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Berkeley Economic Review: The Cost-Benefit Analysis of Climate Change

By Vanessa Thompson, Editor




1.4 million students have skipped school and joined Greeta Thunberg’s Fridays for Future school strike to advocate for climate action. For them, Greta Thunberg, a notable climate leader, was their tipping point to walk out and fight for our climate. In contrast to student advocates, policymakers do not pursue climate reform on the basis of a social movement but rather by first performing a cost-benefit analysis in order to determine their “tipping point.” The cost-benefit analysis performed by policymakers, however, is not without its problems, as it must balance today’s economic prosperity with future quality of life.


The value of a statistical life (VSL) is a key component of this cost-benefit analysis utilized by economists to determine the cost of death and compare it to the benefit of risky industrial practices. As the EPA states, “valuing the reduced risks of mortality, in particular, poses a special set of conceptual, analytical, ethical and empirical challenges for economists and policy analysts.” However, the VSL is still widely used and valued by policy makers as a means of determining whether to allow or ban certain risky activities. The way in which people evaluate the monetary cost of their lives will determine how much they are willing to spend on climate-centered policy reform and, thus, our odds for survival.


VSL does not measure the price of a human life. Instead, VSL is the amount society is willing to pay by means of foregone monetary gains in order to reduce risky behavior and protect life. If a government agency sets the VSL at $10 million and the specific risk of an activity would kill five people, then they are willing to invest $50 million (5 x $10 million) into saving those lives. The lack of adequate resources and funding means that governments have to decide how many resources they will allocate to saving life versus investing in other beneficial activities such as economic growth.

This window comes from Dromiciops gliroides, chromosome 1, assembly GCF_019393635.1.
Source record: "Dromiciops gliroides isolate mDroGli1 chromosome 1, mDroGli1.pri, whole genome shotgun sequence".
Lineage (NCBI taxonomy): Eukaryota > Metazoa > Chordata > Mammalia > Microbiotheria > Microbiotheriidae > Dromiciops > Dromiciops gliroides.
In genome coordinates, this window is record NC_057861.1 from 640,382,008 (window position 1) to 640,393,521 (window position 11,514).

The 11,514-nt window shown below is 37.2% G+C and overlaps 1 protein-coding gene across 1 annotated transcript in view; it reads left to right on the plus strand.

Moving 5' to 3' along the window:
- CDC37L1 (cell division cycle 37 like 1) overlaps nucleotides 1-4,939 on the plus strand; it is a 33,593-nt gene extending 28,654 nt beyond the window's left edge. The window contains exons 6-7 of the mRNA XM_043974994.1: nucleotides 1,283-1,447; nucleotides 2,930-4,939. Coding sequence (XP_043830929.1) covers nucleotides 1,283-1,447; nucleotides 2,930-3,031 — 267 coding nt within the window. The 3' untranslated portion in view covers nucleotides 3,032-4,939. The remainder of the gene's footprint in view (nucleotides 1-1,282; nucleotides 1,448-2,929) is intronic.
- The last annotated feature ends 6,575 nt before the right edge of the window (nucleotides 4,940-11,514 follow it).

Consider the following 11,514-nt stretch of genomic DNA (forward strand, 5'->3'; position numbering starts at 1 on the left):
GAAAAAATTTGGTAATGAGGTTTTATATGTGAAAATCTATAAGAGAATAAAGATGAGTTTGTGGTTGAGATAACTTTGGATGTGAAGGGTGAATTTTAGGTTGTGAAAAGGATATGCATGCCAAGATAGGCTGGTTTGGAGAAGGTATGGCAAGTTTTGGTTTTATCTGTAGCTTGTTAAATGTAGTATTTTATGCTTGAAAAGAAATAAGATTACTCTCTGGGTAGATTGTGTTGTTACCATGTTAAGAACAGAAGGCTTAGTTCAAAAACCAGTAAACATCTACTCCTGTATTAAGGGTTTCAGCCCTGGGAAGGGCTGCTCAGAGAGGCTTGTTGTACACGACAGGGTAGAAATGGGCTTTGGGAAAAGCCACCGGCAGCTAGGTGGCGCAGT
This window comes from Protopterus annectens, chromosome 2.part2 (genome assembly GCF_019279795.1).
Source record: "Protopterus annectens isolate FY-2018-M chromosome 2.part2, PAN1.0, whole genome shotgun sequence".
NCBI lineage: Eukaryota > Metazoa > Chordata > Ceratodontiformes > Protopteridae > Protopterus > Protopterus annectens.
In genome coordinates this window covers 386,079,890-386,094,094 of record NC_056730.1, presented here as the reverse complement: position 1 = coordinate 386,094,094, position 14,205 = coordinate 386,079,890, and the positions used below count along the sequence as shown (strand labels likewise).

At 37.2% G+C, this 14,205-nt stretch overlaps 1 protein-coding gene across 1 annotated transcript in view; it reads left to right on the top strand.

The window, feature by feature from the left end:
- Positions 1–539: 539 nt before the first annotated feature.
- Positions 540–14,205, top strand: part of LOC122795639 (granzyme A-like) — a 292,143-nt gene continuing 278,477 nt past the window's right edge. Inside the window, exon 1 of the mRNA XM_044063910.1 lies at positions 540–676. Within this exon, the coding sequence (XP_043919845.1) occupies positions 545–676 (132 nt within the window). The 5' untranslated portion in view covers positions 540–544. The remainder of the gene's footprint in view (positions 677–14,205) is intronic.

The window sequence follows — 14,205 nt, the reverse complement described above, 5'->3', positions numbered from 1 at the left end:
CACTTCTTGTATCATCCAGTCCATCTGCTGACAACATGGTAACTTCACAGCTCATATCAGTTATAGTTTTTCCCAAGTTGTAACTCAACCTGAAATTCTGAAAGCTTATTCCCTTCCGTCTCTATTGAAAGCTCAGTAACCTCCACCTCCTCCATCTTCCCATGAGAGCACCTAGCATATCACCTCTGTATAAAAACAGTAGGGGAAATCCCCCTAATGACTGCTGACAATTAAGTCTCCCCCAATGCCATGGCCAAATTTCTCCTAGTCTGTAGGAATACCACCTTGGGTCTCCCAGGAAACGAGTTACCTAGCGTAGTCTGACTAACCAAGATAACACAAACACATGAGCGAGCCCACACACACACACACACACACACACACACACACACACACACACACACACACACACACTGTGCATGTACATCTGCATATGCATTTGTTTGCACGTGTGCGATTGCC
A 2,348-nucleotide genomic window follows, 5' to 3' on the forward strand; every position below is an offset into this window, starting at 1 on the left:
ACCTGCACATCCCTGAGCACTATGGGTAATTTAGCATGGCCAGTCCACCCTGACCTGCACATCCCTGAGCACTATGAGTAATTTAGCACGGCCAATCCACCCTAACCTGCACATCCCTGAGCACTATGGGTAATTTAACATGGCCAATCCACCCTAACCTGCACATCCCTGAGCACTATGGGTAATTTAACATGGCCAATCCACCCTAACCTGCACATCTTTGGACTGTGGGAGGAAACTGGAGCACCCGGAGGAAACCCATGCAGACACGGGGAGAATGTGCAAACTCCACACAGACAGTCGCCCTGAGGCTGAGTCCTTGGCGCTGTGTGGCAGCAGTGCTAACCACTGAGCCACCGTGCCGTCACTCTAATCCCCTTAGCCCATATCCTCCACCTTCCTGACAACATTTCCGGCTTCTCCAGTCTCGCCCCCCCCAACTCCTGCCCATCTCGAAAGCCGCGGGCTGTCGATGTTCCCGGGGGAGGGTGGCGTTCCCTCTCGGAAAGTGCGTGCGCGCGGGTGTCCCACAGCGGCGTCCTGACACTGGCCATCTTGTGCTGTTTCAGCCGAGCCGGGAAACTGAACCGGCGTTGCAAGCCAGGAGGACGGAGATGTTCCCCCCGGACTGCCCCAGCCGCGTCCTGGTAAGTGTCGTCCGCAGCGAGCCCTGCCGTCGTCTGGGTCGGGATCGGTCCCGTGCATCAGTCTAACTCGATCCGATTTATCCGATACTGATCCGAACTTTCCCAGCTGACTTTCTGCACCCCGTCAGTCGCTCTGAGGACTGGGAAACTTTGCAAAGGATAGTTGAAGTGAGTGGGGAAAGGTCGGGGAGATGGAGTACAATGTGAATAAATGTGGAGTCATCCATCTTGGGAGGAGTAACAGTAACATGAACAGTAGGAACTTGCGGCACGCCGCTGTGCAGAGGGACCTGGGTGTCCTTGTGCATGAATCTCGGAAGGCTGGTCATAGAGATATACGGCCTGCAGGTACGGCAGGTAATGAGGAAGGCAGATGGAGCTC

Origin of VSL:


Cost-benefit analysis models are vital to determining the benefits and costs associated with certain regulations. As such, the VSL was devised to assist governments and global agencies in determining the balance between development and sustainability. VSL was invented during the Cold War to determine the costs of different military strategies. In 1946, the government initiated the Research And Development (RAND) Corporation with the goal of “designing a strategy for the first aerial invasion of the Soviet Union.” The initial strategy used cheap and risky military equipment. The plan did not consider the number of fatalities as a factor in the total cost of the operation. The military generals denied the plan until the strategists factored in the cost of human life. VSL became a tool to estimate the cost of different military operations while also considering potential casualties. After it proved useful in the military, industry and government utilized VSL as a policy tool that could weigh the dangers of civilian actions. It continues to be used today to analyze numerous issues.